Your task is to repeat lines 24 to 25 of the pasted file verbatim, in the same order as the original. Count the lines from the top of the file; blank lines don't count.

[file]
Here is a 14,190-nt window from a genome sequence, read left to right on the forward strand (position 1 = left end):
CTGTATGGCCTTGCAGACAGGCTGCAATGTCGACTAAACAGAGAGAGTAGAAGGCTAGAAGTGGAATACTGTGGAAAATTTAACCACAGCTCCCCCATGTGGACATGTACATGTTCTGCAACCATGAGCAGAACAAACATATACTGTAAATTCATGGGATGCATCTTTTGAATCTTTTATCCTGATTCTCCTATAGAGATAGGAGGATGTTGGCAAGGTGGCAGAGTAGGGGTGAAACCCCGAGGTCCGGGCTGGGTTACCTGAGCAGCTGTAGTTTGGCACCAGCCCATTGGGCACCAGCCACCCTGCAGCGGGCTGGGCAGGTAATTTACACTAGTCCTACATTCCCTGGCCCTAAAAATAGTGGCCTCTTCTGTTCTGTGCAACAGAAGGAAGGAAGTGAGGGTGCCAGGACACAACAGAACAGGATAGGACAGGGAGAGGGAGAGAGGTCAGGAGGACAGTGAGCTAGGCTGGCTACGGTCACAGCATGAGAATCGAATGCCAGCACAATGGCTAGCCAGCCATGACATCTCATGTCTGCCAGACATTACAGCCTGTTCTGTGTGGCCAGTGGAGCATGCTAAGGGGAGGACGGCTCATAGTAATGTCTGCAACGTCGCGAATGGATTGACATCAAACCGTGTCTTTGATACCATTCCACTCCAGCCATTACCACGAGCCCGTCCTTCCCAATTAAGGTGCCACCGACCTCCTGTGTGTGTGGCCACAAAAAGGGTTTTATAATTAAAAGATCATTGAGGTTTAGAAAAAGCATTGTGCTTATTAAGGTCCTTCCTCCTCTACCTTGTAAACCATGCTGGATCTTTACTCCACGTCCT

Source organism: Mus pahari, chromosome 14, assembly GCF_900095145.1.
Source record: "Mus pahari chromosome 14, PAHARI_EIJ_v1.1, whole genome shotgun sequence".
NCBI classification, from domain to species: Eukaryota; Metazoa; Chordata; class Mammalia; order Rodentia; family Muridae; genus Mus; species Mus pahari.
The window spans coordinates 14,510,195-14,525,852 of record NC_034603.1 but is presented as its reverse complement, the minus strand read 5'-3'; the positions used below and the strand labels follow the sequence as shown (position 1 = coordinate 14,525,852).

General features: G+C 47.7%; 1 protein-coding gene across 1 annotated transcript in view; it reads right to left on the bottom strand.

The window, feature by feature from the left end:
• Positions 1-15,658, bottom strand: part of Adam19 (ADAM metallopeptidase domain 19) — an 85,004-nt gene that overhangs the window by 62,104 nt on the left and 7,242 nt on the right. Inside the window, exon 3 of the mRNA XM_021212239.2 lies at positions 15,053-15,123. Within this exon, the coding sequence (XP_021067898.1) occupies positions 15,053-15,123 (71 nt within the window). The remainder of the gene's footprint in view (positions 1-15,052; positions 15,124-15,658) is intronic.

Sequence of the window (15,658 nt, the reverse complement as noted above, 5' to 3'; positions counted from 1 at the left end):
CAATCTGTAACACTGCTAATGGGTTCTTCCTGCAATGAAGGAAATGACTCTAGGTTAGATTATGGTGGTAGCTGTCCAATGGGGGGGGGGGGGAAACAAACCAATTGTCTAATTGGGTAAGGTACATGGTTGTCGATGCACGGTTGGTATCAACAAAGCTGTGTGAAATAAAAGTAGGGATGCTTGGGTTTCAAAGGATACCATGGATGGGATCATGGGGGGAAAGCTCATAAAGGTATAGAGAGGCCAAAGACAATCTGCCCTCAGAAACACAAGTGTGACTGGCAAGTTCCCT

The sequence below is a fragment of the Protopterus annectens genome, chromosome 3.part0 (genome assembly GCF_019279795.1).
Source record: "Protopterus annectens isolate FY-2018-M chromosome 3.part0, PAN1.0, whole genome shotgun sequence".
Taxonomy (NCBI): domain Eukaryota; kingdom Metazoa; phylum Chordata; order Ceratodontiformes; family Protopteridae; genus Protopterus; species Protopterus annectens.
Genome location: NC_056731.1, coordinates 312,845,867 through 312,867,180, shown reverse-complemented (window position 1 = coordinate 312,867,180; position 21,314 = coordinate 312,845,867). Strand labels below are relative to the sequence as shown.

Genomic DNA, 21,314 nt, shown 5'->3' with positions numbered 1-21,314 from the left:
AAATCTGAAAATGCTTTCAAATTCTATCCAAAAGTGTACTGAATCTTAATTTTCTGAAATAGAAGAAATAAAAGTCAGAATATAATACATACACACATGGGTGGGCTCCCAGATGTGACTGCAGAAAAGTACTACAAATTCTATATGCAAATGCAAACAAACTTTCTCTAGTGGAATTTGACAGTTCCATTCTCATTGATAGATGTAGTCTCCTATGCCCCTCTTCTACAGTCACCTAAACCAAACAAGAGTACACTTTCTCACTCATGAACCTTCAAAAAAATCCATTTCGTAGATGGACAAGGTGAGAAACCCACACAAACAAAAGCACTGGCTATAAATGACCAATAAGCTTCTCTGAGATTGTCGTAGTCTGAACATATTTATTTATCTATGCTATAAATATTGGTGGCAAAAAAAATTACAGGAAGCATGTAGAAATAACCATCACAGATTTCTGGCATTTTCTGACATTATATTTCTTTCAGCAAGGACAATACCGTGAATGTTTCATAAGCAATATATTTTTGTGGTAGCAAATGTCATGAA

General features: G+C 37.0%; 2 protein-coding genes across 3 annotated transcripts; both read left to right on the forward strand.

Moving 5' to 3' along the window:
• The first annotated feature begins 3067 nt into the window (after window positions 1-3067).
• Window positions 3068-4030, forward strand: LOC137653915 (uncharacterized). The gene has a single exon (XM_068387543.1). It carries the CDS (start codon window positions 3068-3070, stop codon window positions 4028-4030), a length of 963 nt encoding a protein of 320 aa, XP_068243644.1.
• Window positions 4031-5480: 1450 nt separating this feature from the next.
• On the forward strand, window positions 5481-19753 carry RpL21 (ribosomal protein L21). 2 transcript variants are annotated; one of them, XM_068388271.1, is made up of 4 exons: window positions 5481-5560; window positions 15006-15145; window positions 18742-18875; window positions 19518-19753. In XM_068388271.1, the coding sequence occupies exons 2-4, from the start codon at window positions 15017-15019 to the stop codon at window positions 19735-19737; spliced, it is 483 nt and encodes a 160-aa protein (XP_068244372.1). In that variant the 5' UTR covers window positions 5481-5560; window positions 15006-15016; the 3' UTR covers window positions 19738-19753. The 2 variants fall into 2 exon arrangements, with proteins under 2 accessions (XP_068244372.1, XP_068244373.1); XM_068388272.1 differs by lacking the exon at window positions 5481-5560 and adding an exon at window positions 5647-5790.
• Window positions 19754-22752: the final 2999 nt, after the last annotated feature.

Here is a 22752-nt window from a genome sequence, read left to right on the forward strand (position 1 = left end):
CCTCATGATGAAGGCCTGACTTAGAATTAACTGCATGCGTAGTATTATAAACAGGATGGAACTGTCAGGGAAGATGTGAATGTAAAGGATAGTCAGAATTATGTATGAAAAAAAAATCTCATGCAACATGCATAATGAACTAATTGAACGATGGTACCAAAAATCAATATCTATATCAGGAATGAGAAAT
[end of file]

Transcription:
• Window positions 19754-22752: the final 2999 nt, after the last annotated feature.

Here is a 22752-nt window from a genome sequence, read left to right on the forward strand (position 1 = left end):